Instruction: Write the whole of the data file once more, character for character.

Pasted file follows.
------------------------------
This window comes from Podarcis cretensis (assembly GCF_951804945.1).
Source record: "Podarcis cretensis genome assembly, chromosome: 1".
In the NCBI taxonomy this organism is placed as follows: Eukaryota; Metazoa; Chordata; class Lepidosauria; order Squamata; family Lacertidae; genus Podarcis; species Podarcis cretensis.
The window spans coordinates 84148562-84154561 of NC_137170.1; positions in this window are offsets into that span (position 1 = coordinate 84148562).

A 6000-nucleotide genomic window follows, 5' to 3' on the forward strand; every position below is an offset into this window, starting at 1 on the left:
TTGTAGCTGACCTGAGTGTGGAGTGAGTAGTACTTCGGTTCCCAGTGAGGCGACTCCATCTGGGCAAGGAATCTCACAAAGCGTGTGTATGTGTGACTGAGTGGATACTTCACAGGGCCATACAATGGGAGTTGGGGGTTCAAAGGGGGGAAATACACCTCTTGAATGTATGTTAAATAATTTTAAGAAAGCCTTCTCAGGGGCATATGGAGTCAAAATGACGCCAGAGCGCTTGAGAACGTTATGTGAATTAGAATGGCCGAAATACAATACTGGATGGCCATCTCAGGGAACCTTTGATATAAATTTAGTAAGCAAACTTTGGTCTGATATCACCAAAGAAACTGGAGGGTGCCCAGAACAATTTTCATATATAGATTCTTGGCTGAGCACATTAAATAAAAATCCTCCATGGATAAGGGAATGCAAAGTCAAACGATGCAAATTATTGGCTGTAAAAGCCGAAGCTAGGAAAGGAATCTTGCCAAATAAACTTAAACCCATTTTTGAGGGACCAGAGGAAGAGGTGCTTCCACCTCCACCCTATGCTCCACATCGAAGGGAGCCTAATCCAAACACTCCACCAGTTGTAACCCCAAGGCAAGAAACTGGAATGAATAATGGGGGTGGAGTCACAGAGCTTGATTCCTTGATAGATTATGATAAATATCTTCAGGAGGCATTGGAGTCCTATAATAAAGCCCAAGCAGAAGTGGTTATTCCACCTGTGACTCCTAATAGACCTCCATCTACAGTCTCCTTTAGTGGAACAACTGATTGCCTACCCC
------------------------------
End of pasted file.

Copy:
This window comes from Podarcis cretensis (assembly GCF_951804945.1).
Source record: "Podarcis cretensis genome assembly, chromosome: 1".
In the NCBI taxonomy this organism is placed as follows: Eukaryota; Metazoa; Chordata; class Lepidosauria; order Squamata; family Lacertidae; genus Podarcis; species Podarcis cretensis.
The window spans coordinates 84148562-84154561 of NC_137170.1; positions in this window are offsets into that span (position 1 = coordinate 84148562).

A 6000-nucleotide genomic window follows, 5' to 3' on the forward strand; every position below is an offset into this window, starting at 1 on the left:
TTGTAGCTGACCTGAGTGTGGAGTGAGTAGTACTTCGGTTCCCAGTGAGGCGACTCCATCTGGGCAAGGAATCTCACAAAGCGTGTGTATGTGTGACTGAGTGGATACTTCACAGGGCCATACAATGGGAGTTGGGGGTTCAAAGGGGGGAAATACACCTCTTGAATGTATGTTAAATAATTTTAAGAAAGCCTTCTCAGGGGCATATGGAGTCAAAATGACGCCAGAGCGCTTGAGAACGTTATGTGAATTAGAATGGCCGAAATACAATACTGGATGGCCATCTCAGGGAACCTTTGATATAAATTTAGTAAGCAAACTTTGGTCTGATATCACCAAAGAAACTGGAGGGTGCCCAGAACAATTTTCATATATAGATTCTTGGCTGAGCACATTAAATAAAAATCCTCCATGGATAAGGGAATGCAAAGTCAAACGATGCAAATTATTGGCTGTAAAAGCCGAAGCTAGGAAAGGAATCTTGCCAAATAAACTTAAACCCATTTTTGAGGGACCAGAGGAAGAGGTGCTTCCACCTCCACCCTATGCTCCACATCGAAGGGAGCCTAATCCAAACACTCCACCAGTTGTAACCCCAAGGCAAGAAACTGGAATGAATAATGGGGGTGGAGTCACAGAGCTTGATTCCTTGATAGATTATGATAAATATCTTCAGGAGGCATTGGAGTCCTATAATAAAGCCCAAGCAGAAGTGGTTATTCCACCTGTGACTCCTAATAGACCTCCATCTACAGTCTCCTTTAGTGGAACAACTGATTGCCTACCCC